Dr. Roach: Ear damage a known risk factor for commonly used antibiotic

Keith Roach
To Your Health

Dear Dr. Roach: My wife had a laparotomy several months ago, and she lost the hearing in her right ear, possibly from an antibiotic given (intravenous vancomycin). She has had four steroid injections into the right ear, to no avail. She now has to be fitted with a hearing aid. What is the likelihood of her hearing ever coming back, and why did this happen?

— S.W.

Dear S.W.: Vancomycin is a commonly used antibiotic in hospitalized patients, and in some infections, it is the only choice for resistant organisms. Vancomycin has several known side effects: It can cause people to become bright red during the intravenous infusion, and it can cause kidney disease, especially if the dose is too high, and especially if vancomycin is given with certain other antibiotics, such as streptomycin.

Damage to the ear is definitely a known risk factor of vancomycin. The ear damage is usually on both sides. Ear damage also is more likely at higher doses and is much more likely in older people. In one review, ear damage did not occur in people younger than 53, but 20% of people over 53 had measurable hearing loss. The cause seems to be damage to the nerve to the ear.

Most often, the damage is permanent. I can’t give you any percentages, as the best study I found did not include long-term follow-up.

Dear Dr. Roach: I’m an 85-year-old woman. I’ve been on simvastatin for 15 years due to coronary artery disease, after I had a stent placed in 2005. Two months ago, I developed a strong muscle pain in both legs. My doctor stopped the simvastatin and said to wait two weeks then start Crestor. The pain decreased when I stopped, but began to return after five doses of the Crestor. My doctor then stopped the Crestor and said to start Zetia. I am reluctant to start that as well. Exercise seems to make the pain worse. Should I try CoQ10?

— L.S.

Dear L.S.: Plenty of people get muscle aches when taking statin drugs, like simvastatin and rosuvastatin (Crestor). Most cases begin within six months of starting therapy. Although it’s not impossible that the simvastatin caused the muscle pain, it is substantially less likely than if it had started within a few weeks or months of starting. A blood test for muscle breakdown (the CPK level) should be done to evaluate for a rare but very serious adverse reaction of rhabdomyolysis.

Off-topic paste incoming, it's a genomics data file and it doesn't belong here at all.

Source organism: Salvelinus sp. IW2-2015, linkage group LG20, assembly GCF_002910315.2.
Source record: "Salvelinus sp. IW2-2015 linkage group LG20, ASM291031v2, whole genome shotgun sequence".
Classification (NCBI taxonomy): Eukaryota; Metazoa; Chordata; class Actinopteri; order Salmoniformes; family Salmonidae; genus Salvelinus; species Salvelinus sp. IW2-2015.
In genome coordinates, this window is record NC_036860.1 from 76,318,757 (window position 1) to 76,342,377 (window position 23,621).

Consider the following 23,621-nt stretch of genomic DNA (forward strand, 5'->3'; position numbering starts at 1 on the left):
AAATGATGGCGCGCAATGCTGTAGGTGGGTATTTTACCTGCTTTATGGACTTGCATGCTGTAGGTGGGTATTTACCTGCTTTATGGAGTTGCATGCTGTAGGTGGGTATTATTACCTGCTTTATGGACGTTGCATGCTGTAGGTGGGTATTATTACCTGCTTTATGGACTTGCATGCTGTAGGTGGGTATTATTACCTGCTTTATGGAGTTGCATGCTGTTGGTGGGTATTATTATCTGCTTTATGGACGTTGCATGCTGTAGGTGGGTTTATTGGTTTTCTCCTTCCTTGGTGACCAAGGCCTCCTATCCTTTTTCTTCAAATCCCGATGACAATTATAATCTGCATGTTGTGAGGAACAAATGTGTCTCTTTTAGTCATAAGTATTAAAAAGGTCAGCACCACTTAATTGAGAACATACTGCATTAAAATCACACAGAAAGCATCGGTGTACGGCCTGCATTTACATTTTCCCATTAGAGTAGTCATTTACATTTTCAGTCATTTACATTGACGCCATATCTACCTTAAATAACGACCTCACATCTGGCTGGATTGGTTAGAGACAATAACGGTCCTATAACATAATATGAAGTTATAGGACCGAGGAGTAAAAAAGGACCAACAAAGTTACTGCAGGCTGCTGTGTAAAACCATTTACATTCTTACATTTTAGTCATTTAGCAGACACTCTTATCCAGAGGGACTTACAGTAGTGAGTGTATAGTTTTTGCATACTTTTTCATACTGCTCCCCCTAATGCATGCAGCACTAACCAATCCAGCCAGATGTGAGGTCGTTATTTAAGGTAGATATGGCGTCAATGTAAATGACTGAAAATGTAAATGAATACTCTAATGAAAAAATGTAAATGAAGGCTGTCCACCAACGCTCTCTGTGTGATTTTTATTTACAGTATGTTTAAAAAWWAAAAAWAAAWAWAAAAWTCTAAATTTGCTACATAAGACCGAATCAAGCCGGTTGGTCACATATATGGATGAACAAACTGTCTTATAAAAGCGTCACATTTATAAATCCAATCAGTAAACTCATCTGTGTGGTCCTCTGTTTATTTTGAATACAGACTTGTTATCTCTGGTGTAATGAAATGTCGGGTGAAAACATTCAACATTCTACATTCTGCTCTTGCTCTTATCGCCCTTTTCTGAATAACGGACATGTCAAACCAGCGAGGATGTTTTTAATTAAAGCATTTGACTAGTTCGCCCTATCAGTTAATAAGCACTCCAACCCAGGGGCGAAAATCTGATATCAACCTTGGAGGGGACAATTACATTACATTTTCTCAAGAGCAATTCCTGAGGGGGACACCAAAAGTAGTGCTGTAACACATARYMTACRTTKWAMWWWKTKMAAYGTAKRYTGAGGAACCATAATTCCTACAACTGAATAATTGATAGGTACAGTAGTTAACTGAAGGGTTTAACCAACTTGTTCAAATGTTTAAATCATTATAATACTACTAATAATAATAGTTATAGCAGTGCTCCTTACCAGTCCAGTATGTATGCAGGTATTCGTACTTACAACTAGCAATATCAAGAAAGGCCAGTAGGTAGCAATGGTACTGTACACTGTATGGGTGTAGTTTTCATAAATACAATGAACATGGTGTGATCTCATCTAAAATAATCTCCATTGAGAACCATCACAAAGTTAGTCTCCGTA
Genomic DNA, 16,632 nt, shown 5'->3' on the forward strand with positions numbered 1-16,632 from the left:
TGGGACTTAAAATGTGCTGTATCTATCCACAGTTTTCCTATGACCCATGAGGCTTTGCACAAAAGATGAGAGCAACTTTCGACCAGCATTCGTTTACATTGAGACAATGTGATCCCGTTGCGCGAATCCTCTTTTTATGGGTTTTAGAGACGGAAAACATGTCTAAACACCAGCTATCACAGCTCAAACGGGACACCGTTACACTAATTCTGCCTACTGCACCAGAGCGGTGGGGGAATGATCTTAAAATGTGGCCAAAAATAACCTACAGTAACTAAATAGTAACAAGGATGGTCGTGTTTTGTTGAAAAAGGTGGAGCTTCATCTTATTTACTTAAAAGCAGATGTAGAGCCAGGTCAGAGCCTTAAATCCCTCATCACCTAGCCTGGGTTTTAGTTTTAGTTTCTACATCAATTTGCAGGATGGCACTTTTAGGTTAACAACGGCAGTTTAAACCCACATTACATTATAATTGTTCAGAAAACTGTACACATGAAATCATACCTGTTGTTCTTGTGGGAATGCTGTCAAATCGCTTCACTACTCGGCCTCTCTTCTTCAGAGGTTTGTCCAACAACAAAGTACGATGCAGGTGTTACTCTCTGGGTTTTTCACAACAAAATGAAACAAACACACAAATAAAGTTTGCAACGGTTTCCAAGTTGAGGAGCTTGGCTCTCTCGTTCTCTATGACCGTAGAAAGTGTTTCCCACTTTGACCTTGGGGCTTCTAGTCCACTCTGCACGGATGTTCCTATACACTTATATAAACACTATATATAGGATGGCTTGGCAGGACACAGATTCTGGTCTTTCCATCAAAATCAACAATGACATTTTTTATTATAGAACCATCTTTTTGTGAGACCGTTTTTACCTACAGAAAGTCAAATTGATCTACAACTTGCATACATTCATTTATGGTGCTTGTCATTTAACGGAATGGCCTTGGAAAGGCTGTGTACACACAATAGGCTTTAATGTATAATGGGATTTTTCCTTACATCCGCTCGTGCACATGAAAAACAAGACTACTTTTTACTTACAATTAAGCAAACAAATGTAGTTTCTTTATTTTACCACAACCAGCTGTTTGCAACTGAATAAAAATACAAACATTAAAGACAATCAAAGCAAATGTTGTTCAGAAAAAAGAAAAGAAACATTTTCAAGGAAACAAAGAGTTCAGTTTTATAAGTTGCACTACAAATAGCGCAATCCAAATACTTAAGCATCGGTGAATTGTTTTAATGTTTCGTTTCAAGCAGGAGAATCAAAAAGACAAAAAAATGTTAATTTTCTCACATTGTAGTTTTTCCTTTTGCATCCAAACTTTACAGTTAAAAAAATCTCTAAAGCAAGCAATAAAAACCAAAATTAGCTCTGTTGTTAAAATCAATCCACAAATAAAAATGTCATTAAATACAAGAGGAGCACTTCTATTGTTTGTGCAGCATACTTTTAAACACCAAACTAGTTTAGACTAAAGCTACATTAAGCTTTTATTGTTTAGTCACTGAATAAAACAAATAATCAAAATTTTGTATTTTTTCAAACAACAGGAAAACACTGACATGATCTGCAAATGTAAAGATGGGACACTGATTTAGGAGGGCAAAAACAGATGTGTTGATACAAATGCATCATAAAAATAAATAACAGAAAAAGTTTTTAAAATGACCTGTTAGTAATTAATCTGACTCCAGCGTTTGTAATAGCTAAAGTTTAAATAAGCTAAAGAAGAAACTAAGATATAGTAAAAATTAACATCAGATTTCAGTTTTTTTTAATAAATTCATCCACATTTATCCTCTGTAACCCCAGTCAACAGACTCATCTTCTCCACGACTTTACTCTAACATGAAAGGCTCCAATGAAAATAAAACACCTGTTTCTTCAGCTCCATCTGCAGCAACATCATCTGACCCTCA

Before you pin the blame on your statin drug, low thyroid levels and vitamin D deficiency are risk factors for developing muscle aches, even without statins, but particularly in combination. I’d recommend checking for those.

Pain in the legs that gets worse with exercise in a person with known blockages in the heart makes me wonder very much about blockages in the blood vessels of the legs. These blockages can cause claudication, which is a muscle pain brought on by exercise and relieved with rest. A simple ultrasound test can evaluate this possibility.

If no other cause can be found, changing to a different type of statin is a good idea. Most experts would try pravastatin or fluvastatin. These are the least likely to cause muscle aches. Other experts will try Crestor every other day. CoQ10 anecdotally helps some people.

If a person cannot tolerate any statin, ezetimibe (Zetia) is a reasonable choice. It reduces cholesterol absorption. While some people have developed muscle pain with Zetia alone, the reported rates for pain in the extremity were 2.7% on Zetia and 2.5% on a placebo pill, suggesting very little risk.

Given your known blockages, I would recommend trying to find some treatment you can tolerate.

Readers may email questions to ToYourGoodHealth@med.cornell.edu.